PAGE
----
The 50 workers remaining at the plant (the rest of the 1,400 were withdrawn earlier by the Tokyo Electric Power Company) briefly had to withdraw from containing the situation because of "surging radiation levels," Reuters reported this morning (the New York Times characterized it as a crisis that "intensified dramatically"). Fears of radiation wafting their way toward Tokyo were also confirmed as "low levels of radiation" were reported in the city.
A planned helicopter water drop that the Japanese government said yesterday it was considering to "drop water into the cooling pond through the damaged roof of the reactor building," (via CNN) has apparently been called off. "After flying a surveillance helicopter to measure the radiation levels above the plant, the government canceled the plan, citing excessive radiation levels, chief government spokesman Yuko Edano said," the Wall Street Journal explained.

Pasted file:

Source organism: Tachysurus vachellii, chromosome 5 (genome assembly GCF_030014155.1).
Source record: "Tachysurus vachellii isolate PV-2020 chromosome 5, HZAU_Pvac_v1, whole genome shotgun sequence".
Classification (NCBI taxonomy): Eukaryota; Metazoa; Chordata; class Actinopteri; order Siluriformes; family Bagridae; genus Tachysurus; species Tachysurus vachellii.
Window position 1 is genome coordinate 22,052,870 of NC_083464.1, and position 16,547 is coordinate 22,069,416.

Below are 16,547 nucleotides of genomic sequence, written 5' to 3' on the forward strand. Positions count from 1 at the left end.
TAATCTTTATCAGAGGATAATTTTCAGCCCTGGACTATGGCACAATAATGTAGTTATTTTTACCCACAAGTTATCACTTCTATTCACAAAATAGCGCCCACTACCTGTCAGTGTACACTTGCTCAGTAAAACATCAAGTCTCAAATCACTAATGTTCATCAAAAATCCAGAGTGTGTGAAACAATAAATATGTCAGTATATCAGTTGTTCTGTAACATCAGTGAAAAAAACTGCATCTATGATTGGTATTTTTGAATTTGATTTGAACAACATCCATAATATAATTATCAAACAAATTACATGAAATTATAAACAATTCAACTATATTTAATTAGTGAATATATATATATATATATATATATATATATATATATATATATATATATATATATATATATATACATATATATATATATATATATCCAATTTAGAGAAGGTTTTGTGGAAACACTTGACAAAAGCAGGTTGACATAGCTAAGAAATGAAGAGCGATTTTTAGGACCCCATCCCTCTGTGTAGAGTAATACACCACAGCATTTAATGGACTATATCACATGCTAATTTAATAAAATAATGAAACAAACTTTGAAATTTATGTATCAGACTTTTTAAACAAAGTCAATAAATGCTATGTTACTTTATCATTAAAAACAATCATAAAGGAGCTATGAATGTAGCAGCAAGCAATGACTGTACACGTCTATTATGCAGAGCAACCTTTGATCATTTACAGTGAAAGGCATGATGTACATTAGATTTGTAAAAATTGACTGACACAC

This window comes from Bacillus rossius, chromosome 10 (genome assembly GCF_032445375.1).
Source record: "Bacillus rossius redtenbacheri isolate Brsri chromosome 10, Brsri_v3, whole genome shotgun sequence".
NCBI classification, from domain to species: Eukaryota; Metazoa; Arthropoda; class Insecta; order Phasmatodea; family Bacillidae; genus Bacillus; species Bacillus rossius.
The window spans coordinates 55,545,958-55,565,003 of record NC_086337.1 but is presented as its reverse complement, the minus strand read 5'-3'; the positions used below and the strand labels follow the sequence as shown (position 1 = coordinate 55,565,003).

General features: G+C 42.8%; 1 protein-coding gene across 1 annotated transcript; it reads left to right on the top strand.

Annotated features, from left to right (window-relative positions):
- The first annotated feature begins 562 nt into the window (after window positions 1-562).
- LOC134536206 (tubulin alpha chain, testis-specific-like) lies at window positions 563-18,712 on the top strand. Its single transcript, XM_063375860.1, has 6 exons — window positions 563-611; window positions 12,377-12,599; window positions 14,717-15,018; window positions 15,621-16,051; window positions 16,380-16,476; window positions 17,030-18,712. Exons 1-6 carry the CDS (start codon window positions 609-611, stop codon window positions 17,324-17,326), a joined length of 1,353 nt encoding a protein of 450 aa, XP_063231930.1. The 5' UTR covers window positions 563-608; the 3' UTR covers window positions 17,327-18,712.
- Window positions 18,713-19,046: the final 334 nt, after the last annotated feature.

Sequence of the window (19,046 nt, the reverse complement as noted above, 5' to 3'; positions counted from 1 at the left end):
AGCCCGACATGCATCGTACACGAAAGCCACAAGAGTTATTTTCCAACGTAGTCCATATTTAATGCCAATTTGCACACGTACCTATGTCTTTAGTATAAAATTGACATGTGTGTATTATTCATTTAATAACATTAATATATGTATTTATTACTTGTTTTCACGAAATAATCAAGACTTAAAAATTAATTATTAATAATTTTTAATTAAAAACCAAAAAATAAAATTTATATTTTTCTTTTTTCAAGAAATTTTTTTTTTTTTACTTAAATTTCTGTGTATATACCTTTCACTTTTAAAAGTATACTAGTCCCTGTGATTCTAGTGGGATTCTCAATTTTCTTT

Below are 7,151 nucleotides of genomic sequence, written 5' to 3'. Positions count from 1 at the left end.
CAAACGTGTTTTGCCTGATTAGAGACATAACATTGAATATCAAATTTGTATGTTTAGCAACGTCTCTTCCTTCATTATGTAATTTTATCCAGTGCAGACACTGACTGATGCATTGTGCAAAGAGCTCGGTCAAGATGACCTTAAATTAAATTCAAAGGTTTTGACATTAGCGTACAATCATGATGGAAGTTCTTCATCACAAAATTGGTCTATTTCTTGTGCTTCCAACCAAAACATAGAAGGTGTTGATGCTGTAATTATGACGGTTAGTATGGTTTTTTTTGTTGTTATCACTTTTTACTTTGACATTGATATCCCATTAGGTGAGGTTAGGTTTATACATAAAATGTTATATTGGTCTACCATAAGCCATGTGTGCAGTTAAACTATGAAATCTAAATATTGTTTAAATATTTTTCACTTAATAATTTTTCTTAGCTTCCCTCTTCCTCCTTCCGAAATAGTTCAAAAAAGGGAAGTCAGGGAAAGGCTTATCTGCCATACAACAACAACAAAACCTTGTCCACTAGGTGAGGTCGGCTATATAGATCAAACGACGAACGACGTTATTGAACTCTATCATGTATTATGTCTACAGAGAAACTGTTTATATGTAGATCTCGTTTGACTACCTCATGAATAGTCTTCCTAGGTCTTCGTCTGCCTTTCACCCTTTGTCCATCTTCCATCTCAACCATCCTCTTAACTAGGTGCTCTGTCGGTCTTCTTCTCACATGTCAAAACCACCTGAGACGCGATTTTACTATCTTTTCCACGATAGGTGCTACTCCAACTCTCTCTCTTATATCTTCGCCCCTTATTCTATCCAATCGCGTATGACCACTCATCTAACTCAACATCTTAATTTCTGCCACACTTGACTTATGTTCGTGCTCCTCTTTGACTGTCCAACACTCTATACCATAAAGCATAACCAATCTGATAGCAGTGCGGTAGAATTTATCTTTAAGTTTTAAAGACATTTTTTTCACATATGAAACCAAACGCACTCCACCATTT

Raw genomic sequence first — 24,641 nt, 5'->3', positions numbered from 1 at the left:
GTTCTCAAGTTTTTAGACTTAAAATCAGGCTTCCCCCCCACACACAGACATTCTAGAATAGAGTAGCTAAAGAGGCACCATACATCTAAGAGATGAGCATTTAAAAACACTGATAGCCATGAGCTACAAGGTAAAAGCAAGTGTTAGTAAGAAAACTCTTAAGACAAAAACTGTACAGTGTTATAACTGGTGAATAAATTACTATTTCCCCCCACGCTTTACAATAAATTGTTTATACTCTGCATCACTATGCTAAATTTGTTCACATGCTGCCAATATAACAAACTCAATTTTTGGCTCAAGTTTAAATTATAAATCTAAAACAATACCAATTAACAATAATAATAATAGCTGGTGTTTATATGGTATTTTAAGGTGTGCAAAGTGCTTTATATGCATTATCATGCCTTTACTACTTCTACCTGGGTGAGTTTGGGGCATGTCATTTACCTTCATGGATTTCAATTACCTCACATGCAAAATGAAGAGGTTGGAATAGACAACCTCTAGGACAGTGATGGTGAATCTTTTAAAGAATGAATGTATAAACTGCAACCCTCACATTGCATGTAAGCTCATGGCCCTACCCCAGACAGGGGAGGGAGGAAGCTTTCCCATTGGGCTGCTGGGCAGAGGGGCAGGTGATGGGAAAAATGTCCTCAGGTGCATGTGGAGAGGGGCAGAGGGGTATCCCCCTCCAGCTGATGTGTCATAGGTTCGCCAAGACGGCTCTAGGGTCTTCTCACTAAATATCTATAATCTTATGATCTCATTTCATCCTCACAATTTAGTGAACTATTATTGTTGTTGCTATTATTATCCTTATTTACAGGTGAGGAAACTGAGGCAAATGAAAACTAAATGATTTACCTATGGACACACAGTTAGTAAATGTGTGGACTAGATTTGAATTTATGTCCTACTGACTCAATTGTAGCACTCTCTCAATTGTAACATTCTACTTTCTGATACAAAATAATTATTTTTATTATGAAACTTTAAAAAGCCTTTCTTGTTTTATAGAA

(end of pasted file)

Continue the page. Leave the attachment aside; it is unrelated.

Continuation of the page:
140,000 people in the 30 km area surrounding the plant have been warned to stay indoors and close their windows in an effort to limit radiation exposure. But government spokesman Edano stressed that "People would not be in immediate danger if they went outside with these levels. I want people to understand this," Reuters reported.
As the situation evolved since late last week, plenty of observers, notably The Atlantic's Cristine Russell, have cautioned about the "sea of confusing, conflicting and often limited information emanating from sources across the world" about the developments in Fukushima. Part of the reason, as the New York Times noted this morning, is that Tokyo Electric Power "says it cannot know for sure what is happening in many cases because it is too dangerous for workers to get close to some reactors."